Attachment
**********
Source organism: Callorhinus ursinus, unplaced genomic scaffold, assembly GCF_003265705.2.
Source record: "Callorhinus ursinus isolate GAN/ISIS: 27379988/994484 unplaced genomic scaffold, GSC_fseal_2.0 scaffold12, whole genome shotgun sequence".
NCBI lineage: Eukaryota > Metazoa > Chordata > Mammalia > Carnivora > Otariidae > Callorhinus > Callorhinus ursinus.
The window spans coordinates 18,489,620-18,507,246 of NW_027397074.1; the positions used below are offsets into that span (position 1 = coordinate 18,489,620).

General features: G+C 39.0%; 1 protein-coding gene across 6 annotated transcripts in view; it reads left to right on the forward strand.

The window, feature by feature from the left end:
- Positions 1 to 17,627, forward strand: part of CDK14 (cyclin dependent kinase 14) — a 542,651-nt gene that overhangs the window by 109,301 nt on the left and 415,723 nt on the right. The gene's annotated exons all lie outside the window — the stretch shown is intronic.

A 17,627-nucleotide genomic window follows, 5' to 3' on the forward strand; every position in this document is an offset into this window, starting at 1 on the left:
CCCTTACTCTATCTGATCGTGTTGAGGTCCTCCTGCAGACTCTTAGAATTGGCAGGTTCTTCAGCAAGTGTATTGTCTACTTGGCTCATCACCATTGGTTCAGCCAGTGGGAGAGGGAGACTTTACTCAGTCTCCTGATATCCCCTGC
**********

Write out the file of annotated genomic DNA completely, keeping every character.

Source organism: Callorhinus ursinus, unplaced genomic scaffold, assembly GCF_003265705.2.
Source record: "Callorhinus ursinus isolate GAN/ISIS: 27379988/994484 unplaced genomic scaffold, GSC_fseal_2.0 scaffold12, whole genome shotgun sequence".
NCBI lineage: Eukaryota > Metazoa > Chordata > Mammalia > Carnivora > Otariidae > Callorhinus > Callorhinus ursinus.
The window spans coordinates 18,489,620-18,507,246 of NW_027397074.1; the positions used below are offsets into that span (position 1 = coordinate 18,489,620).

General features: G+C 39.0%; 1 protein-coding gene across 6 annotated transcripts in view; it reads left to right on the forward strand.

The window, feature by feature from the left end:
- Positions 1 to 17,627, forward strand: part of CDK14 (cyclin dependent kinase 14) — a 542,651-nt gene that overhangs the window by 109,301 nt on the left and 415,723 nt on the right. The gene's annotated exons all lie outside the window — the stretch shown is intronic.

A 17,627-nucleotide genomic window follows, 5' to 3' on the forward strand; every position in this document is an offset into this window, starting at 1 on the left:
CCCTTACTCTATCTGATCGTGTTGAGGTCCTCCTGCAGACTCTTAGAATTGGCAGGTTCTTCAGCAAGTGTATTGTCTACTTGGCTCATCACCATTGGTTCAGCCAGTGGGAGAGGGAGACTTTACTCAGTCTCCTGATATCCCCTGC